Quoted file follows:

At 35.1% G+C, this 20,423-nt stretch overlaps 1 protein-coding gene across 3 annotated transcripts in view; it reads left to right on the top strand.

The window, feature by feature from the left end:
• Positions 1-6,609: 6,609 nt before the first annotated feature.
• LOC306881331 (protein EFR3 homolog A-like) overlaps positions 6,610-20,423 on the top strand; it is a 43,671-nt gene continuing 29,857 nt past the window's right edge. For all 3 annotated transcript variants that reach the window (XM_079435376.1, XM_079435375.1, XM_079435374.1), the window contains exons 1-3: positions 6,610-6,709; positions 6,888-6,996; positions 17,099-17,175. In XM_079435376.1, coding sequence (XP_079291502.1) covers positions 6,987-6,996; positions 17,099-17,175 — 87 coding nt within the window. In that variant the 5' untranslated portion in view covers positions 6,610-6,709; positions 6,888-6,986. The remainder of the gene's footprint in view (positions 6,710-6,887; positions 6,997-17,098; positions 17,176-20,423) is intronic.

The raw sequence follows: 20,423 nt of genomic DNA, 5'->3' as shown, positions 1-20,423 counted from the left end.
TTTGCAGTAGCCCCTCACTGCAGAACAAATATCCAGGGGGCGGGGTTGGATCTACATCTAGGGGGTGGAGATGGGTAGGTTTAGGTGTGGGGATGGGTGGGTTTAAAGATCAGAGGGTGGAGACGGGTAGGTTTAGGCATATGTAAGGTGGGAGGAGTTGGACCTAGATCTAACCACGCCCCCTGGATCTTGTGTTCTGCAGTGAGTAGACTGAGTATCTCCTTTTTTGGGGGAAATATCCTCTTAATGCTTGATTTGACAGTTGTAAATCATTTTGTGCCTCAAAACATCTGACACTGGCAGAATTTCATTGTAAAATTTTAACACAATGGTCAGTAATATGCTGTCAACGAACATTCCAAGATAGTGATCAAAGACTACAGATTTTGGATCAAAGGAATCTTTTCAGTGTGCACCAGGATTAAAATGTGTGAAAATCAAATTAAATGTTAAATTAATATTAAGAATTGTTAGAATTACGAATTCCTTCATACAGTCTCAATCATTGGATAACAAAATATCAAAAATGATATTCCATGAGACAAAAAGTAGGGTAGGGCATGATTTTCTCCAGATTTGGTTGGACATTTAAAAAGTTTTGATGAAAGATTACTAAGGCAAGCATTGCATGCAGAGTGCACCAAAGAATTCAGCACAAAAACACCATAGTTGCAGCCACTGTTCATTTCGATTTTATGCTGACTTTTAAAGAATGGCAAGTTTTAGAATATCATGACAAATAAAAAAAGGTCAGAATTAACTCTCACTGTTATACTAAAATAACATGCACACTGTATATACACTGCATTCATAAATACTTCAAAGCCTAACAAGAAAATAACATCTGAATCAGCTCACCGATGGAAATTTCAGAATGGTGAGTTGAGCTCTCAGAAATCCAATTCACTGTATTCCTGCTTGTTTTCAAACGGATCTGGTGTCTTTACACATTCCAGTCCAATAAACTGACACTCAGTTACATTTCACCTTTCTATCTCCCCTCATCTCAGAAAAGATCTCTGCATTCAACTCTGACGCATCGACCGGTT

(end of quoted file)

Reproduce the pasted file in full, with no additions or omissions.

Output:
At 35.1% G+C, this 20,423-nt stretch overlaps 1 protein-coding gene across 3 annotated transcripts in view; it reads left to right on the top strand.

The window, feature by feature from the left end:
• Positions 1-6,609: 6,609 nt before the first annotated feature.
• LOC306881331 (protein EFR3 homolog A-like) overlaps positions 6,610-20,423 on the top strand; it is a 43,671-nt gene continuing 29,857 nt past the window's right edge. For all 3 annotated transcript variants that reach the window (XM_079435376.1, XM_079435375.1, XM_079435374.1), the window contains exons 1-3: positions 6,610-6,709; positions 6,888-6,996; positions 17,099-17,175. In XM_079435376.1, coding sequence (XP_079291502.1) covers positions 6,987-6,996; positions 17,099-17,175 — 87 coding nt within the window. In that variant the 5' untranslated portion in view covers positions 6,610-6,709; positions 6,888-6,986. The remainder of the gene's footprint in view (positions 6,710-6,887; positions 6,997-17,098; positions 17,176-20,423) is intronic.

The raw sequence follows: 20,423 nt of genomic DNA, 5'->3' as shown, positions 1-20,423 counted from the left end.
TTTGCAGTAGCCCCTCACTGCAGAACAAATATCCAGGGGGCGGGGTTGGATCTACATCTAGGGGGTGGAGATGGGTAGGTTTAGGTGTGGGGATGGGTGGGTTTAAAGATCAGAGGGTGGAGACGGGTAGGTTTAGGCATATGTAAGGTGGGAGGAGTTGGACCTAGATCTAACCACGCCCCCTGGATCTTGTGTTCTGCAGTGAGTAGACTGAGTATCTCCTTTTTTGGGGGAAATATCCTCTTAATGCTTGATTTGACAGTTGTAAATCATTTTGTGCCTCAAAACATCTGACACTGGCAGAATTTCATTGTAAAATTTTAACACAATGGTCAGTAATATGCTGTCAACGAACATTCCAAGATAGTGATCAAAGACTACAGATTTTGGATCAAAGGAATCTTTTCAGTGTGCACCAGGATTAAAATGTGTGAAAATCAAATTAAATGTTAAATTAATATTAAGAATTGTTAGAATTACGAATTCCTTCATACAGTCTCAATCATTGGATAACAAAATATCAAAAATGATATTCCATGAGACAAAAAGTAGGGTAGGGCATGATTTTCTCCAGATTTGGTTGGACATTTAAAAAGTTTTGATGAAAGATTACTAAGGCAAGCATTGCATGCAGAGTGCACCAAAGAATTCAGCACAAAAACACCATAGTTGCAGCCACTGTTCATTTCGATTTTATGCTGACTTTTAAAGAATGGCAAGTTTTAGAATATCATGACAAATAAAAAAAGGTCAGAATTAACTCTCACTGTTATACTAAAATAACATGCACACTGTATATACACTGCATTCATAAATACTTCAAAGCCTAACAAGAAAATAACATCTGAATCAGCTCACCGATGGAAATTTCAGAATGGTGAGTTGAGCTCTCAGAAATCCAATTCACTGTATTCCTGCTTGTTTTCAAACGGATCTGGTGTCTTTACACATTCCAGTCCAATAAACTGACACTCAGTTACATTTCACCTTTCTATCTCCCCTCATCTCAGAAAAGATCTCTGCATTCAACTCTGACGCATCGACCGGTT